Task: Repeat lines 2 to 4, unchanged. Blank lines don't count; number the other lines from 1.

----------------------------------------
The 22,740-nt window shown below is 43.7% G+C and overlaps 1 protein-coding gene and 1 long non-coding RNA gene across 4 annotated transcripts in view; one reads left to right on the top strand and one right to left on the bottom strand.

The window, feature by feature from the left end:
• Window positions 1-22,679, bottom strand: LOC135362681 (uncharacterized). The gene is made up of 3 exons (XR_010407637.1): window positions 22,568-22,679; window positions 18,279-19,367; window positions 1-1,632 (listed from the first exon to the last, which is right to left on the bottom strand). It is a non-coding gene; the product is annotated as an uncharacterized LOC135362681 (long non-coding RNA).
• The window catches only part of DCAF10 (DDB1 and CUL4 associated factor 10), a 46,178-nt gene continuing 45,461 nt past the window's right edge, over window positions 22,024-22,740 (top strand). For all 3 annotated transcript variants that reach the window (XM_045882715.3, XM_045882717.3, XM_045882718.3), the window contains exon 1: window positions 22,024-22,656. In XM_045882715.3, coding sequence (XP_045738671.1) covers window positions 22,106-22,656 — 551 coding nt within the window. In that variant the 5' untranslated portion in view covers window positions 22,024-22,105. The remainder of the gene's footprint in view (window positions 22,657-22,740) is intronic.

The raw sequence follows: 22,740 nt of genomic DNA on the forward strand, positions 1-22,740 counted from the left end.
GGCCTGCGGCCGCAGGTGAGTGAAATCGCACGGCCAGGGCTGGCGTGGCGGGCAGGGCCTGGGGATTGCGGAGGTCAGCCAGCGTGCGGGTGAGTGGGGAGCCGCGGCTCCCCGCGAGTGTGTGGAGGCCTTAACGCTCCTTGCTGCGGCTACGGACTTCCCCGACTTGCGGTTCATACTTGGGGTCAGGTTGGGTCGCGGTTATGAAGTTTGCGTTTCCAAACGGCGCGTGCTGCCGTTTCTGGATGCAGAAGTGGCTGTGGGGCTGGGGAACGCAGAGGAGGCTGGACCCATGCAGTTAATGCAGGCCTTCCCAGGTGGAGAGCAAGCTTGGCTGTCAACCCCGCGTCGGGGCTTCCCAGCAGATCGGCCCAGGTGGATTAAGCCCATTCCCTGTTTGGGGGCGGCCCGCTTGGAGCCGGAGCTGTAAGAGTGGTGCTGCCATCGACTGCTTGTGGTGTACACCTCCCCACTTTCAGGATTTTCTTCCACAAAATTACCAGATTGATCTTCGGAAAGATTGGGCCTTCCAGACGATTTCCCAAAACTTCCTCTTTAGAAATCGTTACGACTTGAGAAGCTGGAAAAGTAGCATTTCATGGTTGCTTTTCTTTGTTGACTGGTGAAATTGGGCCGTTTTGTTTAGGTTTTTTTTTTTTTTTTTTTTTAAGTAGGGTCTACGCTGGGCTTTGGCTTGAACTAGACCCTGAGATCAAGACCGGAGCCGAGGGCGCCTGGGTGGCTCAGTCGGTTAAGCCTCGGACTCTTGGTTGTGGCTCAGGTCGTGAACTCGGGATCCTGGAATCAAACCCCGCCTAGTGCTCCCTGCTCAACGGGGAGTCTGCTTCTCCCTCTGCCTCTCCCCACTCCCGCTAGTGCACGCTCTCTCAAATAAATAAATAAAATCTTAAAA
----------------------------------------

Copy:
The window, feature by feature from the left end:
• Window positions 1-22,679, bottom strand: LOC135362681 (uncharacterized). The gene is made up of 3 exons (XR_010407637.1): window positions 22,568-22,679; window positions 18,279-19,367; window positions 1-1,632 (listed from the first exon to the last, which is right to left on the bottom strand). It is a non-coding gene; the product is annotated as an uncharacterized LOC135362681 (long non-coding RNA).
• The window catches only part of DCAF10 (DDB1 and CUL4 associated factor 10), a 46,178-nt gene continuing 45,461 nt past the window's right edge, over window positions 22,024-22,740 (top strand). For all 3 annotated transcript variants that reach the window (XM_045882715.3, XM_045882717.3, XM_045882718.3), the window contains exon 1: window positions 22,024-22,656. In XM_045882715.3, coding sequence (XP_045738671.1) covers window positions 22,106-22,656 — 551 coding nt within the window. In that variant the 5' untranslated portion in view covers window positions 22,024-22,105. The remainder of the gene's footprint in view (window positions 22,657-22,740) is intronic.